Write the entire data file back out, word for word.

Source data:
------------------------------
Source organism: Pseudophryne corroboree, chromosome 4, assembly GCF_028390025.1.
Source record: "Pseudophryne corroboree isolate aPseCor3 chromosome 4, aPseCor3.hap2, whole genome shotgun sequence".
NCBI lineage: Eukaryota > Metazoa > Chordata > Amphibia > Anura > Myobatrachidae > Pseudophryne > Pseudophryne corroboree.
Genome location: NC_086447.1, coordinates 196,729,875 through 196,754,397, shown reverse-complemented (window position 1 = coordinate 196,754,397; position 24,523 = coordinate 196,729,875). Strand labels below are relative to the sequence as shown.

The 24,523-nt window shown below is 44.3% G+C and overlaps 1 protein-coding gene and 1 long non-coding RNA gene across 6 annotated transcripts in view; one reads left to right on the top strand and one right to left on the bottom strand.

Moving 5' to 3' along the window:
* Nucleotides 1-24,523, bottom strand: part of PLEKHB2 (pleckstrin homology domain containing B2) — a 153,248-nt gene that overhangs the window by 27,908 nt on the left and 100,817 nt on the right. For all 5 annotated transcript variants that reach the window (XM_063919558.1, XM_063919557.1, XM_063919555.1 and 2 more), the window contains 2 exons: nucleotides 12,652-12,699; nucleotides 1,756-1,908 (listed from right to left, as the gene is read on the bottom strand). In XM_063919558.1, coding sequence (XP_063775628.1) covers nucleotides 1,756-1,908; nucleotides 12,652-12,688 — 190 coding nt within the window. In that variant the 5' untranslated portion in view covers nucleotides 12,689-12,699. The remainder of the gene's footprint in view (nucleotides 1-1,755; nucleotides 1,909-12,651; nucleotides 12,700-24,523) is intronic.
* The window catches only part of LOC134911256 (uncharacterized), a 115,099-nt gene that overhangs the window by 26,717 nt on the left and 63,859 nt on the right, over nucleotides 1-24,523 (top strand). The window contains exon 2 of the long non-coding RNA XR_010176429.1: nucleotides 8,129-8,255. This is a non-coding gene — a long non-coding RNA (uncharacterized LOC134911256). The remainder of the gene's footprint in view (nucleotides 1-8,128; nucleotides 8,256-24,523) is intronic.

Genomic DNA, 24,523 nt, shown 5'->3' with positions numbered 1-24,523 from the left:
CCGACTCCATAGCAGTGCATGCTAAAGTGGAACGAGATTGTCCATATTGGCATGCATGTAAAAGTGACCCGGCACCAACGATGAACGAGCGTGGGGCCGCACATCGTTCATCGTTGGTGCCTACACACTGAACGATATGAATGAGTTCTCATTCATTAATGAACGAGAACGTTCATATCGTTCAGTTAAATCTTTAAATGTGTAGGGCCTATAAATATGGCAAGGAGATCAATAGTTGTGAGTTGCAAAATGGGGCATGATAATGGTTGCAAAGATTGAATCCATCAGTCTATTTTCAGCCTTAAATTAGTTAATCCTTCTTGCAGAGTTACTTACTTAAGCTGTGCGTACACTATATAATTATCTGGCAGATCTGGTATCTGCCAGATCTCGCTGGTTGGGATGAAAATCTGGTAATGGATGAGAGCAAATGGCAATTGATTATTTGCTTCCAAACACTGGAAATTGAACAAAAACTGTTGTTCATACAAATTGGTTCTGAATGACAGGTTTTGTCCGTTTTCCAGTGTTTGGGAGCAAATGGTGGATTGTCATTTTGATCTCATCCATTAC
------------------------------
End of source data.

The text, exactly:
Source organism: Pseudophryne corroboree, chromosome 4, assembly GCF_028390025.1.
Source record: "Pseudophryne corroboree isolate aPseCor3 chromosome 4, aPseCor3.hap2, whole genome shotgun sequence".
NCBI lineage: Eukaryota > Metazoa > Chordata > Amphibia > Anura > Myobatrachidae > Pseudophryne > Pseudophryne corroboree.
Genome location: NC_086447.1, coordinates 196,729,875 through 196,754,397, shown reverse-complemented (window position 1 = coordinate 196,754,397; position 24,523 = coordinate 196,729,875). Strand labels below are relative to the sequence as shown.

The 24,523-nt window shown below is 44.3% G+C and overlaps 1 protein-coding gene and 1 long non-coding RNA gene across 6 annotated transcripts in view; one reads left to right on the top strand and one right to left on the bottom strand.

Moving 5' to 3' along the window:
* Nucleotides 1-24,523, bottom strand: part of PLEKHB2 (pleckstrin homology domain containing B2) — a 153,248-nt gene that overhangs the window by 27,908 nt on the left and 100,817 nt on the right. For all 5 annotated transcript variants that reach the window (XM_063919558.1, XM_063919557.1, XM_063919555.1 and 2 more), the window contains 2 exons: nucleotides 12,652-12,699; nucleotides 1,756-1,908 (listed from right to left, as the gene is read on the bottom strand). In XM_063919558.1, coding sequence (XP_063775628.1) covers nucleotides 1,756-1,908; nucleotides 12,652-12,688 — 190 coding nt within the window. In that variant the 5' untranslated portion in view covers nucleotides 12,689-12,699. The remainder of the gene's footprint in view (nucleotides 1-1,755; nucleotides 1,909-12,651; nucleotides 12,700-24,523) is intronic.
* The window catches only part of LOC134911256 (uncharacterized), a 115,099-nt gene that overhangs the window by 26,717 nt on the left and 63,859 nt on the right, over nucleotides 1-24,523 (top strand). The window contains exon 2 of the long non-coding RNA XR_010176429.1: nucleotides 8,129-8,255. This is a non-coding gene — a long non-coding RNA (uncharacterized LOC134911256). The remainder of the gene's footprint in view (nucleotides 1-8,128; nucleotides 8,256-24,523) is intronic.

Genomic DNA, 24,523 nt, shown 5'->3' with positions numbered 1-24,523 from the left:
CCGACTCCATAGCAGTGCATGCTAAAGTGGAACGAGATTGTCCATATTGGCATGCATGTAAAAGTGACCCGGCACCAACGATGAACGAGCGTGGGGCCGCACATCGTTCATCGTTGGTGCCTACACACTGAACGATATGAATGAGTTCTCATTCATTAATGAACGAGAACGTTCATATCGTTCAGTTAAATCTTTAAATGTGTAGGGCCTATAAATATGGCAAGGAGATCAATAGTTGTGAGTTGCAAAATGGGGCATGATAATGGTTGCAAAGATTGAATCCATCAGTCTATTTTCAGCCTTAAATTAGTTAATCCTTCTTGCAGAGTTACTTACTTAAGCTGTGCGTACACTATATAATTATCTGGCAGATCTGGTATCTGCCAGATCTCGCTGGTTGGGATGAAAATCTGGTAATGGATGAGAGCAAATGGCAATTGATTATTTGCTTCCAAACACTGGAAATTGAACAAAAACTGTTGTTCATACAAATTGGTTCTGAATGACAGGTTTTGTCCGTTTTCCAGTGTTTGGGAGCAAATGGTGGATTGTCATTTTGATCTCATCCATTAC